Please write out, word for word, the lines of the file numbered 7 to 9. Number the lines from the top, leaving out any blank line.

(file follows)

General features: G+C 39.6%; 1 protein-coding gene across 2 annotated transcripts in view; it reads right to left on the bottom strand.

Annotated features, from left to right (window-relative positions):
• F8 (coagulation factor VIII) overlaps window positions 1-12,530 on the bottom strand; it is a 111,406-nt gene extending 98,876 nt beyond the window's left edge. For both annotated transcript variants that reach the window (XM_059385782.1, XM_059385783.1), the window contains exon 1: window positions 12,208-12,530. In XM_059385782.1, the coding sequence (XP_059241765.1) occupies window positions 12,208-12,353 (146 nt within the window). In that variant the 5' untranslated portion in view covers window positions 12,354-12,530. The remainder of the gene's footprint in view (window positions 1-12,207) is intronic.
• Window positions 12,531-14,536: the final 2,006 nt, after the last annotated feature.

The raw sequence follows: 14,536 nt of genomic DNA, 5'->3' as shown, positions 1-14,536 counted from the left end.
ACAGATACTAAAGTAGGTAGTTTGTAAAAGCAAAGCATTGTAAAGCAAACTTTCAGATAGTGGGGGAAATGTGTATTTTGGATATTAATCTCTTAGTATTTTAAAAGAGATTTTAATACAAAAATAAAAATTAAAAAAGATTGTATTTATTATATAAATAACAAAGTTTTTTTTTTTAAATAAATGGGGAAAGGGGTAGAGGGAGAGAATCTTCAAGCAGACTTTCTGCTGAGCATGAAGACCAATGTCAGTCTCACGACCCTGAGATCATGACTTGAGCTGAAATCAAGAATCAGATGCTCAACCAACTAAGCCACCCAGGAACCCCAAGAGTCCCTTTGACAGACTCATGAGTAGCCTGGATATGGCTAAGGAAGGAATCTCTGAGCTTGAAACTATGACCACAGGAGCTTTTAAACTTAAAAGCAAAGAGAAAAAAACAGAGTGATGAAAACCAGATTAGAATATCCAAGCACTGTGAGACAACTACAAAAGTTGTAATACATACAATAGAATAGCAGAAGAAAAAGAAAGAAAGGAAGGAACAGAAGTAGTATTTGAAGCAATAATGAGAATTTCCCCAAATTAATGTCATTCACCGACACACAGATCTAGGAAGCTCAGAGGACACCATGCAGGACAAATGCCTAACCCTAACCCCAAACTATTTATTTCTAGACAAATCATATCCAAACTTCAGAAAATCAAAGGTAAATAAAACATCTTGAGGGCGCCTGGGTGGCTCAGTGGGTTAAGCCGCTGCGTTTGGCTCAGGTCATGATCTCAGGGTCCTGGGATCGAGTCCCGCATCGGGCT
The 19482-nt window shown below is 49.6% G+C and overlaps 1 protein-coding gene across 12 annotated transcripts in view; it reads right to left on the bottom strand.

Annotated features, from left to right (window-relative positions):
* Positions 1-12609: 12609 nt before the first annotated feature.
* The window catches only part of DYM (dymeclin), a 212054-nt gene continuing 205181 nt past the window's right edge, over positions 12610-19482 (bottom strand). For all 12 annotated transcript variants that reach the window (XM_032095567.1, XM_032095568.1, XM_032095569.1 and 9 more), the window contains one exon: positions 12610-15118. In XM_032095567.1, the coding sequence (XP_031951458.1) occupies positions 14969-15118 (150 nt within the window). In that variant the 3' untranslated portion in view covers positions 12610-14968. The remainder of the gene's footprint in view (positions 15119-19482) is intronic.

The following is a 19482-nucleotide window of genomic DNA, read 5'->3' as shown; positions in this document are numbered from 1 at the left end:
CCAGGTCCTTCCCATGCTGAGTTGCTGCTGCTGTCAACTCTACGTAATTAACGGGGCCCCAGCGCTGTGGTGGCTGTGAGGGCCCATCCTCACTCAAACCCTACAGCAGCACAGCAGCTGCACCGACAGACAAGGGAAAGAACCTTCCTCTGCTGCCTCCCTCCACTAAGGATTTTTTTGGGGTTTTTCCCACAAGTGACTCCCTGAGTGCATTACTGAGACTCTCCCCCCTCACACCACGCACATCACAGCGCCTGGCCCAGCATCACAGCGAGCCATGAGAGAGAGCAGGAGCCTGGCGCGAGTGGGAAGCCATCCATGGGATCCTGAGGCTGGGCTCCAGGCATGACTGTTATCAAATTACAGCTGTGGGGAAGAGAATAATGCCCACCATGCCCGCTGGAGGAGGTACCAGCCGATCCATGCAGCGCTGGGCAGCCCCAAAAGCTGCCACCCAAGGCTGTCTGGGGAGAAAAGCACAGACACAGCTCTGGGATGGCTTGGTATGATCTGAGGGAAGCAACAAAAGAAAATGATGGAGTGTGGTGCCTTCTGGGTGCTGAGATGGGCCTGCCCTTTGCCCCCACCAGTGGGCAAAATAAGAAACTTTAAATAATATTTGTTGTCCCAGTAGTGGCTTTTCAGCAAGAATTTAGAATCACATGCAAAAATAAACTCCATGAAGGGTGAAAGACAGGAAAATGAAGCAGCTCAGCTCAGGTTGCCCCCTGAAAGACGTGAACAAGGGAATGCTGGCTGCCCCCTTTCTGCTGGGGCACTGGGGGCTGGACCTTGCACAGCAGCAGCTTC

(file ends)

The 19482-nt window shown below is 49.6% G+C and overlaps 1 protein-coding gene across 12 annotated transcripts in view; it reads right to left on the bottom strand.

Annotated features, from left to right (window-relative positions):
* Positions 1-12609: 12609 nt before the first annotated feature.